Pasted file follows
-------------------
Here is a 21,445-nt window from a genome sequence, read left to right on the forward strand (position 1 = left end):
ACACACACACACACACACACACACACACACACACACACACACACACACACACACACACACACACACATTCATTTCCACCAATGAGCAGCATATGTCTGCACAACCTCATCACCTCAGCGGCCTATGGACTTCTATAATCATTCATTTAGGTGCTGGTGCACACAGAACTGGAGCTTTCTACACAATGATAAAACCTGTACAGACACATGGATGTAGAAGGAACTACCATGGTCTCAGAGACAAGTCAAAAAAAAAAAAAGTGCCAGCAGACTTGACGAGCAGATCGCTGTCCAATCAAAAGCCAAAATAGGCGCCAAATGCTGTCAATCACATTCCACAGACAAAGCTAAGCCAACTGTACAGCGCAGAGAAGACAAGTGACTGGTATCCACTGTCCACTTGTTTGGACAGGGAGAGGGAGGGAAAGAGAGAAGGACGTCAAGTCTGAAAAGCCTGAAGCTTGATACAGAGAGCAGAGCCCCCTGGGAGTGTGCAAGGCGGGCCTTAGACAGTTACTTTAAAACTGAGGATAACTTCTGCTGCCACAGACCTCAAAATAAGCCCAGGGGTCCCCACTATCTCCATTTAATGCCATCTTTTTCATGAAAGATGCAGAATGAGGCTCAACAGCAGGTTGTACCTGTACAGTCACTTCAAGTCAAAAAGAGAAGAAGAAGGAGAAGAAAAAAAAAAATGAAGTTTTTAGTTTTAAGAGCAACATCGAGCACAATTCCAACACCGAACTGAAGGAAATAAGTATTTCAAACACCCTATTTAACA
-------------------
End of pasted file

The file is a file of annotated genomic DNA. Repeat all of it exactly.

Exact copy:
Here is a 21,445-nt window from a genome sequence, read left to right on the forward strand (position 1 = left end):
ACACACACACACACACACACACACACACACACACACACACACACACACACACACACACACACACACATTCATTTCCACCAATGAGCAGCATATGTCTGCACAACCTCATCACCTCAGCGGCCTATGGACTTCTATAATCATTCATTTAGGTGCTGGTGCACACAGAACTGGAGCTTTCTACACAATGATAAAACCTGTACAGACACATGGATGTAGAAGGAACTACCATGGTCTCAGAGACAAGTCAAAAAAAAAAAAAGTGCCAGCAGACTTGACGAGCAGATCGCTGTCCAATCAAAAGCCAAAATAGGCGCCAAATGCTGTCAATCACATTCCACAGACAAAGCTAAGCCAACTGTACAGCGCAGAGAAGACAAGTGACTGGTATCCACTGTCCACTTGTTTGGACAGGGAGAGGGAGGGAAAGAGAGAAGGACGTCAAGTCTGAAAAGCCTGAAGCTTGATACAGAGAGCAGAGCCCCCTGGGAGTGTGCAAGGCGGGCCTTAGACAGTTACTTTAAAACTGAGGATAACTTCTGCTGCCACAGACCTCAAAATAAGCCCAGGGGTCCCCACTATCTCCATTTAATGCCATCTTTTTCATGAAAGATGCAGAATGAGGCTCAACAGCAGGTTGTACCTGTACAGTCACTTCAAGTCAAAAAGAGAAGAAGAAGGAGAAGAAAAAAAAAAATGAAGTTTTTAGTTTTAAGAGCAACATCGAGCACAATTCCAACACCGAACTGAAGGAAATAAGTATTTCAAACACCCTATTTAACA